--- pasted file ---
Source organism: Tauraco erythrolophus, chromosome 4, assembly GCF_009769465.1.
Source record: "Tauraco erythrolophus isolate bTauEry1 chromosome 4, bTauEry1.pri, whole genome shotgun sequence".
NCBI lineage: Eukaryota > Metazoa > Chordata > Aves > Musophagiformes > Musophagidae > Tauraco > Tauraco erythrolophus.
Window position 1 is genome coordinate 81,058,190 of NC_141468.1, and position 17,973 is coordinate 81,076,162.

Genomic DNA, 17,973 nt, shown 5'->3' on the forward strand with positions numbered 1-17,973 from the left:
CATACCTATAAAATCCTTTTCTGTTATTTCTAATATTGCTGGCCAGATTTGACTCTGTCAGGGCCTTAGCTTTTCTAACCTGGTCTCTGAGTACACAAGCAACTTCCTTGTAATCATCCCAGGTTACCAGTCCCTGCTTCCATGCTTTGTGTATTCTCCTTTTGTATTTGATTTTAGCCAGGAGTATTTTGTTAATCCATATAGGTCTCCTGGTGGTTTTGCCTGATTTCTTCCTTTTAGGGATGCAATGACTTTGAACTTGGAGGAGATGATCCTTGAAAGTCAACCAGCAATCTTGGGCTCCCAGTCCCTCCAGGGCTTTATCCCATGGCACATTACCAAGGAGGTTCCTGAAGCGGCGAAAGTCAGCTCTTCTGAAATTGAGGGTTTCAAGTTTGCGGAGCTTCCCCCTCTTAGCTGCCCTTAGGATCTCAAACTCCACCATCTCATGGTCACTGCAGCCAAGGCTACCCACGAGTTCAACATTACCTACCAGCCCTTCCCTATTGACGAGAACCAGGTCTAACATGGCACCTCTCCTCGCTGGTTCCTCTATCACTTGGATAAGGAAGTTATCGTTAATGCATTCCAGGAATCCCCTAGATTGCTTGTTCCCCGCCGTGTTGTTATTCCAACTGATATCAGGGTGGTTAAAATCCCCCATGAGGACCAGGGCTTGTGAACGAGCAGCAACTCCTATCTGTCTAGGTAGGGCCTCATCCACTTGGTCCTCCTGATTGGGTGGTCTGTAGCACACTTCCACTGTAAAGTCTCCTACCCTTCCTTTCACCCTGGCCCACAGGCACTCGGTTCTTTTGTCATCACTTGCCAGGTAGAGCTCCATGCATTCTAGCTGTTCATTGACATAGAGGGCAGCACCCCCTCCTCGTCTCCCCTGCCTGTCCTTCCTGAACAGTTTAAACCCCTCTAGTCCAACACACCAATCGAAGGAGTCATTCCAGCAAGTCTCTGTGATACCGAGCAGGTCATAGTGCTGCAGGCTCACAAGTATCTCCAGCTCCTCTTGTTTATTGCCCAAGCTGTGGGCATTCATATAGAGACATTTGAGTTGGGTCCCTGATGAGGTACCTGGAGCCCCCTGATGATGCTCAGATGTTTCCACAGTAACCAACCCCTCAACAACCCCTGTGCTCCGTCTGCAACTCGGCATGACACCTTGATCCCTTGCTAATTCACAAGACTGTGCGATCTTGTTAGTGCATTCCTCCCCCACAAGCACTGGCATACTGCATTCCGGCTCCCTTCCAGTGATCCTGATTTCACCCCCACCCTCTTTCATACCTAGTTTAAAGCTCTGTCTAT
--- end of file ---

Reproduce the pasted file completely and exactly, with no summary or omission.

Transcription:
Source organism: Tauraco erythrolophus, chromosome 4, assembly GCF_009769465.1.
Source record: "Tauraco erythrolophus isolate bTauEry1 chromosome 4, bTauEry1.pri, whole genome shotgun sequence".
NCBI lineage: Eukaryota > Metazoa > Chordata > Aves > Musophagiformes > Musophagidae > Tauraco > Tauraco erythrolophus.
Window position 1 is genome coordinate 81,058,190 of NC_141468.1, and position 17,973 is coordinate 81,076,162.

Genomic DNA, 17,973 nt, shown 5'->3' on the forward strand with positions numbered 1-17,973 from the left:
CATACCTATAAAATCCTTTTCTGTTATTTCTAATATTGCTGGCCAGATTTGACTCTGTCAGGGCCTTAGCTTTTCTAACCTGGTCTCTGAGTACACAAGCAACTTCCTTGTAATCATCCCAGGTTACCAGTCCCTGCTTCCATGCTTTGTGTATTCTCCTTTTGTATTTGATTTTAGCCAGGAGTATTTTGTTAATCCATATAGGTCTCCTGGTGGTTTTGCCTGATTTCTTCCTTTTAGGGATGCAATGACTTTGAACTTGGAGGAGATGATCCTTGAAAGTCAACCAGCAATCTTGGGCTCCCAGTCCCTCCAGGGCTTTATCCCATGGCACATTACCAAGGAGGTTCCTGAAGCGGCGAAAGTCAGCTCTTCTGAAATTGAGGGTTTCAAGTTTGCGGAGCTTCCCCCTCTTAGCTGCCCTTAGGATCTCAAACTCCACCATCTCATGGTCACTGCAGCCAAGGCTACCCACGAGTTCAACATTACCTACCAGCCCTTCCCTATTGACGAGAACCAGGTCTAACATGGCACCTCTCCTCGCTGGTTCCTCTATCACTTGGATAAGGAAGTTATCGTTAATGCATTCCAGGAATCCCCTAGATTGCTTGTTCCCCGCCGTGTTGTTATTCCAACTGATATCAGGGTGGTTAAAATCCCCCATGAGGACCAGGGCTTGTGAACGAGCAGCAACTCCTATCTGTCTAGGTAGGGCCTCATCCACTTGGTCCTCCTGATTGGGTGGTCTGTAGCACACTTCCACTGTAAAGTCTCCTACCCTTCCTTTCACCCTGGCCCACAGGCACTCGGTTCTTTTGTCATCACTTGCCAGGTAGAGCTCCATGCATTCTAGCTGTTCATTGACATAGAGGGCAGCACCCCCTCCTCGTCTCCCCTGCCTGTCCTTCCTGAACAGTTTAAACCCCTCTAGTCCAACACACCAATCGAAGGAGTCATTCCAGCAAGTCTCTGTGATACCGAGCAGGTCATAGTGCTGCAGGCTCACAAGTATCTCCAGCTCCTCTTGTTTATTGCCCAAGCTGTGGGCATTCATATAGAGACATTTGAGTTGGGTCCCTGATGAGGTACCTGGAGCCCCCTGATGATGCTCAGATGTTTCCACAGTAACCAACCCCTCAACAACCCCTGTGCTCCGTCTGCAACTCGGCATGACACCTTGATCCCTTGCTAATTCACAAGACTGTGCGATCTTGTTAGTGCATTCCTCCCCCACAAGCACTGGCATACTGCATTCCGGCTCCCTTCCAGTGATCCTGATTTCACCCCCACCCTCTTTCATACCTAGTTTAAAGCTCTGTCTAT